Hurricane Passes Molokai By
Molokai residents spent last week bracing for Lane, a category 5 hurricane that appeared to be headed directly towards the island before taking an abrupt turn west, being downgraded to a tropical storm and breaking apart. Waiting in anxious anticipation of the next report on the erratic and unpredictable storm track, Hawaii residents spent a tense few days unsure of how damaging the storm might be. Many neighborhoods looked like ghost towns, with windows boarded up in anticipation of the storm.
Much of the island was left without power for as long as 12 hours Thursday night and Friday. Though Molokai escaped other storm-related damages unscathed, Maui and Hawaii Island experienced extensive flooding and road closures. Had Lane remained a hurricane force storm, the outcome could have been much more devastating.
With its track uncertain and the hurricane showing no signs of weakening early in the week, schools across the island closed on Wednesday, Aug. 22 through the end of the week, along with all non-essential county offices. The landfill and post offices closed Thursday.
On Thursday, the American Red Cross opened Molokai High School as a storm shelter. At peak, the gym housed 21 Molokai residents, according to the Red Cross, which opened and operated shelters around the state.
As of Friday morning, Maui Electric reported that 2,600 customers were out of power and by that afternoon, crews were continuing to restore electricity to the remaining 1,800 customers still experiencing outages. Many residents thanked electric crews on social media for their work to repair the island’s power lines.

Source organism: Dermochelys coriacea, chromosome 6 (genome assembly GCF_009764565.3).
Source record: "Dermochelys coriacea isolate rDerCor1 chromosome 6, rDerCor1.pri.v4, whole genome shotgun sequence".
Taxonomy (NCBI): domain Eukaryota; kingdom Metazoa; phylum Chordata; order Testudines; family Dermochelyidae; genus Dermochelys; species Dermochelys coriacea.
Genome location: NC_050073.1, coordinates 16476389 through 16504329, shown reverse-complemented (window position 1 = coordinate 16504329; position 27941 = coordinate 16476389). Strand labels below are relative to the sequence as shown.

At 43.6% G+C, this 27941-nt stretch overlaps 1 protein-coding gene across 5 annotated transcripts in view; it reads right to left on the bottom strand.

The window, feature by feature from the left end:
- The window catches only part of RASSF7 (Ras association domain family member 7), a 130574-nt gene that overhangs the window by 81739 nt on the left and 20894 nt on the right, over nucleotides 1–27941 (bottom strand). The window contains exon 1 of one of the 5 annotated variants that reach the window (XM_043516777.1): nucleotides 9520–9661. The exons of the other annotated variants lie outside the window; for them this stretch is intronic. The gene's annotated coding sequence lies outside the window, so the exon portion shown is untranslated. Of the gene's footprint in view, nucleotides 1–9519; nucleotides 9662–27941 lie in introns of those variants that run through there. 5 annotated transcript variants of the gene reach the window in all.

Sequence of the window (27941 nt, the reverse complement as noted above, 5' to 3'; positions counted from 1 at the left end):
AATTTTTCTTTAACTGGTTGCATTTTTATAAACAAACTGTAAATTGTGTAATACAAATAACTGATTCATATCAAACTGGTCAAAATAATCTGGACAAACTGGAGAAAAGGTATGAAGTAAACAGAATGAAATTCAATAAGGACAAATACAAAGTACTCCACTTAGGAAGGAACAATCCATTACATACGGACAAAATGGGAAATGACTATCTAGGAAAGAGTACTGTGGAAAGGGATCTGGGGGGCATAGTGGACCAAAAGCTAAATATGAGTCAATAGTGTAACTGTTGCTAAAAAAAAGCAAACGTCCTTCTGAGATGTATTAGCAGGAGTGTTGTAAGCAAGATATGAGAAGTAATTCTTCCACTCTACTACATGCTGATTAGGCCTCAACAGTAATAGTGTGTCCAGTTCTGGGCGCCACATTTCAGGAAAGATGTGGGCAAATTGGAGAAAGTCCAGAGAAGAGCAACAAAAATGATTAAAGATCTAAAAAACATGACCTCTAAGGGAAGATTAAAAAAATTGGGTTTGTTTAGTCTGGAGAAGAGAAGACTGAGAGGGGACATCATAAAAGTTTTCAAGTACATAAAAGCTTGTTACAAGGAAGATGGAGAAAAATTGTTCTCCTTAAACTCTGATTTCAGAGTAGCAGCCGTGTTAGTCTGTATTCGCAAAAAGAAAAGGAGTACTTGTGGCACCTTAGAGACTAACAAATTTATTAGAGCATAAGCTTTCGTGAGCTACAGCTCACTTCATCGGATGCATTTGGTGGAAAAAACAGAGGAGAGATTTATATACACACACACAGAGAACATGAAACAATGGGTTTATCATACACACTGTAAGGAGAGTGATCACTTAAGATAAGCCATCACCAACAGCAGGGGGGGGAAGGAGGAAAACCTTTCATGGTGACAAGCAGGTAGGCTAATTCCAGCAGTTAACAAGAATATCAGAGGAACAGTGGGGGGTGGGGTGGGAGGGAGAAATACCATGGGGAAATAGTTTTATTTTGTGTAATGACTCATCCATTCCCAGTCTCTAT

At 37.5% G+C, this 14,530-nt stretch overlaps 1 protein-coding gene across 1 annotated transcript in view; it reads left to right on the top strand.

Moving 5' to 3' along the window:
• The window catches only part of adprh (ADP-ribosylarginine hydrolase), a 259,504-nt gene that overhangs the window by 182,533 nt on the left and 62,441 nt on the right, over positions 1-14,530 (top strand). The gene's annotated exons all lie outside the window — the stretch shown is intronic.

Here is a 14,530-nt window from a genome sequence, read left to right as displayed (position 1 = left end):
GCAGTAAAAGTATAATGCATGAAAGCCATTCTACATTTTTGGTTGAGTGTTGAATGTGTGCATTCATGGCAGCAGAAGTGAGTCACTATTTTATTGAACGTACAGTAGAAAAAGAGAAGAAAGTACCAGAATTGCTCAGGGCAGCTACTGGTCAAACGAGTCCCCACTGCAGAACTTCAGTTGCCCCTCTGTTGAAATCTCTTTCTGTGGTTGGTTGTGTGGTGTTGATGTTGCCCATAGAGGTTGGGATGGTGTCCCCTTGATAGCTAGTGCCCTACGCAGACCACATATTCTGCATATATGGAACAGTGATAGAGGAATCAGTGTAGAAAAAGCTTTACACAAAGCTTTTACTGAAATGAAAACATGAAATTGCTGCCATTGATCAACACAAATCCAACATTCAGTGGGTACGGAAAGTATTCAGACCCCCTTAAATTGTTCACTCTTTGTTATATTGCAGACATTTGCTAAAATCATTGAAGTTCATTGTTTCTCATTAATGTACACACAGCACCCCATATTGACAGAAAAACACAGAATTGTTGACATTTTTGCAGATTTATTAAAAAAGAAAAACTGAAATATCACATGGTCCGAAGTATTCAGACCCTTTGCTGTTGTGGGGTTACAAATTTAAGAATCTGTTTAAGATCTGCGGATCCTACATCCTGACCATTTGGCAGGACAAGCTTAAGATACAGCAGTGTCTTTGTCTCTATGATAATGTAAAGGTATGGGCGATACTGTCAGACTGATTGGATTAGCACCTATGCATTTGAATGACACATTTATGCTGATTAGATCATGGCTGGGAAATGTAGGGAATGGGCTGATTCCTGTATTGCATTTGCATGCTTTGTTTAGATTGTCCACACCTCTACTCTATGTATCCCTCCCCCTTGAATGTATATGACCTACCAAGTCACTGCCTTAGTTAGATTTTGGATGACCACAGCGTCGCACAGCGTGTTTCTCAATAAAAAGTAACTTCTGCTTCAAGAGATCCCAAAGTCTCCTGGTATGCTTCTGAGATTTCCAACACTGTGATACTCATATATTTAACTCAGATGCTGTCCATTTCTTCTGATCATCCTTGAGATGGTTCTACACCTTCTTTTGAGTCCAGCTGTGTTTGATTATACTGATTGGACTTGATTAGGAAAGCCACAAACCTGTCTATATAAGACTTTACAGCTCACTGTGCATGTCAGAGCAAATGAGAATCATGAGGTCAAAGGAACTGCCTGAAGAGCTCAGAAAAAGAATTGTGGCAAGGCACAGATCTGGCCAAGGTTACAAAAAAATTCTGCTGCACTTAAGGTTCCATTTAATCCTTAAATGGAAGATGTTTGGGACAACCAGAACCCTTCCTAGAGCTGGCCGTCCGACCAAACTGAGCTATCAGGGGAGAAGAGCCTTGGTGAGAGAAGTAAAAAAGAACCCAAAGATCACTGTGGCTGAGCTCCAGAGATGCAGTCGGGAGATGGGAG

Many local stores stocked extra food and supplies in anticipation of the storm, and stayed open as long as the electricity remained on.
Young Brothers barge stopped sailing the later part of the week and announced its regular schedule would resume on Monday, Aug. 27. That means Molokai’s next barge will arrive on Thursday, Aug. 30.
On Maui, flooding and landslides caused damages to roads and led to many road closures. Hawaii Island had significant damages from rainfalls totaling more than three feet and several stranded people were rescued from areas of heavy flooding. No storm-related deaths were reported in the state.
Fueled by the heightened winds of Lane, several fires burned on Maui last Friday, destroying or damaging at least 21 structures and leaving more than 50 without their homes. Some have family ties to Molokai, and fundraising efforts on GoFundMe have been circulating on social media to lend assistance.
The highest gusts from the storm on Molokai reported at the Ho’olehua Airport were 43 miles per hour on Aug. 23 but higher unofficial wind speeds were reported in other areas. Most Molokai residents said they experienced some wind and rain. East end residents reported the rivers were flowing but not making the highway impassible.
Hurricane season extends through November and weather forecasters are watching another storm, Miriam, as it tracks towards Hawaii. It’s too early to tell what effects it will have on the state, but it’s expected to strengthen from a tropical storm to a hurricane early this week.
Officials advise residents to continue to be ready for a hurricane, keep food and water well-stocked and keep emergency kits and supplies handy.